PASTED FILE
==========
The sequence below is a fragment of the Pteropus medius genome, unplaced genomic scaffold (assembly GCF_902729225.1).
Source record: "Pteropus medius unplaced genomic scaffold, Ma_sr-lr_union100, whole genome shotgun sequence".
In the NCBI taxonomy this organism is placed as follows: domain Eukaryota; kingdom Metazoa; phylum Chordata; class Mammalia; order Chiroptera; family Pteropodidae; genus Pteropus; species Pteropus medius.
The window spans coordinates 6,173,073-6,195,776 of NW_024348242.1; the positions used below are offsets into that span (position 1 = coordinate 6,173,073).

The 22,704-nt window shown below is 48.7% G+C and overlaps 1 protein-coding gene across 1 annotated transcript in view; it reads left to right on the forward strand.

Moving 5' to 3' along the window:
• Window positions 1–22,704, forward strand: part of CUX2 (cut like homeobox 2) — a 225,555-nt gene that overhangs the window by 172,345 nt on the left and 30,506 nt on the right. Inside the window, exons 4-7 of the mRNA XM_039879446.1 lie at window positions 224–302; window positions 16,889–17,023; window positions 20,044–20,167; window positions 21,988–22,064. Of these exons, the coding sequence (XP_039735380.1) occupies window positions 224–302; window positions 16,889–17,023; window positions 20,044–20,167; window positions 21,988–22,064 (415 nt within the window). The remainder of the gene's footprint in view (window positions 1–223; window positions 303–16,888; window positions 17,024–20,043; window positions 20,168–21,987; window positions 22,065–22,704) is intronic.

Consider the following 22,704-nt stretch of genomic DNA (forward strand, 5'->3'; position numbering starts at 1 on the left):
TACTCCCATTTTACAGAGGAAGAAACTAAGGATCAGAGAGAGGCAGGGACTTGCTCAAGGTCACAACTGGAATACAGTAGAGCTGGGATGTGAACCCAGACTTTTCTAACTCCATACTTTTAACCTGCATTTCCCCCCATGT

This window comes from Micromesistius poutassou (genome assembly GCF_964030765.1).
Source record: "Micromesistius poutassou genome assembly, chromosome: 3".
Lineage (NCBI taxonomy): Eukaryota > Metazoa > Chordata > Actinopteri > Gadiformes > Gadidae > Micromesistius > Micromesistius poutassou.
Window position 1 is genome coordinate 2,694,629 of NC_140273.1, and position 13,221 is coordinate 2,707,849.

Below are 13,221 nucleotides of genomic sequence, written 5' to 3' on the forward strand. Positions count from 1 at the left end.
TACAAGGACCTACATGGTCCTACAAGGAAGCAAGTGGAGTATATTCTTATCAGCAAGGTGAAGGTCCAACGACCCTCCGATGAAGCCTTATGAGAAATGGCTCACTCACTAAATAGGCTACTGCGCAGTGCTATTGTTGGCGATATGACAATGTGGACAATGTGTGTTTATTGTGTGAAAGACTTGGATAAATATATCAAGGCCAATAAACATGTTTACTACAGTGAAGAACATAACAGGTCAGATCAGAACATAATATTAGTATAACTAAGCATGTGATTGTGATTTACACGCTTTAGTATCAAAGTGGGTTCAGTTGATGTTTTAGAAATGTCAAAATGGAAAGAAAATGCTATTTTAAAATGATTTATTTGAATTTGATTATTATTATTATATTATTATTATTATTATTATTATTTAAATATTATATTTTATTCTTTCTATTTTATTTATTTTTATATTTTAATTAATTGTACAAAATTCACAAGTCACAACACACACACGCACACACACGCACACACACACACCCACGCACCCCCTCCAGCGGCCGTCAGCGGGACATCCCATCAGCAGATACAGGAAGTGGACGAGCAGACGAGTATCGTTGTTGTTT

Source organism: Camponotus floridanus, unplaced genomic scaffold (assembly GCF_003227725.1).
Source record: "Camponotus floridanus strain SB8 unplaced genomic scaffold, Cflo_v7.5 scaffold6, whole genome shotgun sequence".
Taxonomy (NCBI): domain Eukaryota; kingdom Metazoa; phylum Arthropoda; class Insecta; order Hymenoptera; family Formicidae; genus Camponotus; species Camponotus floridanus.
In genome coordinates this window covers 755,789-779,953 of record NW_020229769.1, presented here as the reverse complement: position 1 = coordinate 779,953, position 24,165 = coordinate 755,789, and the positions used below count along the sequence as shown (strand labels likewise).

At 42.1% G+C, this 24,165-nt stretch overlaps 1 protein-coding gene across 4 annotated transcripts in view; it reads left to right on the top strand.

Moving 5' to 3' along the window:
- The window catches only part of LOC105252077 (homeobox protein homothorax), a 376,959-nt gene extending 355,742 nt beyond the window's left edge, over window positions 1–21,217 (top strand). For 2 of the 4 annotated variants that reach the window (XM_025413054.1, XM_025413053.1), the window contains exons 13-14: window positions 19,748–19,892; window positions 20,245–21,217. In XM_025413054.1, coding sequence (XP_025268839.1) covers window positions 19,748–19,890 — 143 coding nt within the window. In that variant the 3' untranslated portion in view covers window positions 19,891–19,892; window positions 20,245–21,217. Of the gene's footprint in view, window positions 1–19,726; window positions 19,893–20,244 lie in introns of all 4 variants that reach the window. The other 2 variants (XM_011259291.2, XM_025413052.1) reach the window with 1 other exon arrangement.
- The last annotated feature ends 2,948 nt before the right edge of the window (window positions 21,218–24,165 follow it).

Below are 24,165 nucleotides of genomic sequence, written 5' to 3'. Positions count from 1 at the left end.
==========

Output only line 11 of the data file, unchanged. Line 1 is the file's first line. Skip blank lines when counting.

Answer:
Source record: "Micromesistius poutassou genome assembly, chromosome: 3".